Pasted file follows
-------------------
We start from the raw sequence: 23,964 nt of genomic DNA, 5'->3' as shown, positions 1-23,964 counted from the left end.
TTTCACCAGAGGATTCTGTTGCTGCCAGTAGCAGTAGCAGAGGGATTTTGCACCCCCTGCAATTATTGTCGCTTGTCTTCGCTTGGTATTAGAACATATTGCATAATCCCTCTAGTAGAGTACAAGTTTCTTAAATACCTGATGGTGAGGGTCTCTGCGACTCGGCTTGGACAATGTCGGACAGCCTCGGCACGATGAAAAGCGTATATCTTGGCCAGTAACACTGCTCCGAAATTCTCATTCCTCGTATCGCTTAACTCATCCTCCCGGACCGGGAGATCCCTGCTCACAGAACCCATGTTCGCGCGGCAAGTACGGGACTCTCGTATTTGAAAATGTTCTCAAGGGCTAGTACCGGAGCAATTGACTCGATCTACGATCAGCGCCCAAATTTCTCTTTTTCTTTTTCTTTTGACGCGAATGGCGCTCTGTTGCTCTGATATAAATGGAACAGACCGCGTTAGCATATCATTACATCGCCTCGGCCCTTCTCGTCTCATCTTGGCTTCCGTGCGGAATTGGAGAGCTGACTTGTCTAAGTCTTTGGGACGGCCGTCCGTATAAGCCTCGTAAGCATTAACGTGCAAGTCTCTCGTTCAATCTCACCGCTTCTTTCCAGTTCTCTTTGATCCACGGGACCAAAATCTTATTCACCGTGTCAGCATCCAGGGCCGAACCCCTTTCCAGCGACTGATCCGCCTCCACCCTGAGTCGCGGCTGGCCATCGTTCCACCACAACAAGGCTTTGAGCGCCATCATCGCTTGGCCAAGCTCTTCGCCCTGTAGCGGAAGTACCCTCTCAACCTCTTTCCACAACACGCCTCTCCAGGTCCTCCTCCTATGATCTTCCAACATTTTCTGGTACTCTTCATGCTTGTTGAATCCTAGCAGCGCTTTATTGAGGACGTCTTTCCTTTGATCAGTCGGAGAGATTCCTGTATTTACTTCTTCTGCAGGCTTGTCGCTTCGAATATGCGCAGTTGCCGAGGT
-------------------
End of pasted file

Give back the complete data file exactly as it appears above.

We start from the raw sequence: 23,964 nt of genomic DNA, 5'->3' as shown, positions 1-23,964 counted from the left end.
TTTCACCAGAGGATTCTGTTGCTGCCAGTAGCAGTAGCAGAGGGATTTTGCACCCCCTGCAATTATTGTCGCTTGTCTTCGCTTGGTATTAGAACATATTGCATAATCCCTCTAGTAGAGTACAAGTTTCTTAAATACCTGATGGTGAGGGTCTCTGCGACTCGGCTTGGACAATGTCGGACAGCCTCGGCACGATGAAAAGCGTATATCTTGGCCAGTAACACTGCTCCGAAATTCTCATTCCTCGTATCGCTTAACTCATCCTCCCGGACCGGGAGATCCCTGCTCACAGAACCCATGTTCGCGCGGCAAGTACGGGACTCTCGTATTTGAAAATGTTCTCAAGGGCTAGTACCGGAGCAATTGACTCGATCTACGATCAGCGCCCAAATTTCTCTTTTTCTTTTTCTTTTGACGCGAATGGCGCTCTGTTGCTCTGATATAAATGGAACAGACCGCGTTAGCATATCATTACATCGCCTCGGCCCTTCTCGTCTCATCTTGGCTTCCGTGCGGAATTGGAGAGCTGACTTGTCTAAGTCTTTGGGACGGCCGTCCGTATAAGCCTCGTAAGCATTAACGTGCAAGTCTCTCGTTCAATCTCACCGCTTCTTTCCAGTTCTCTTTGATCCACGGGACCAAAATCTTATTCACCGTGTCAGCATCCAGGGCCGAACCCCTTTCCAGCGACTGATCCGCCTCCACCCTGAGTCGCGGCTGGCCATCGTTCCACCACAACAAGGCTTTGAGCGCCATCATCGCTTGGCCAAGCTCTTCGCCCTGTAGCGGAAGTACCCTCTCAACCTCTTTCCACAACACGCCTCTCCAGGTCCTCCTCCTATGATCTTCCAACATTTTCTGGTACTCTTCATGCTTGTTGAATCCTAGCAGCGCTTTATTGAGGACGTCTTTCCTTTGATCAGTCGGAGAGATTCCTGTATTTACTTCTTCTGCAGGCTTGTCGCTTCGAATATGCGCAGTTGCCGAGGT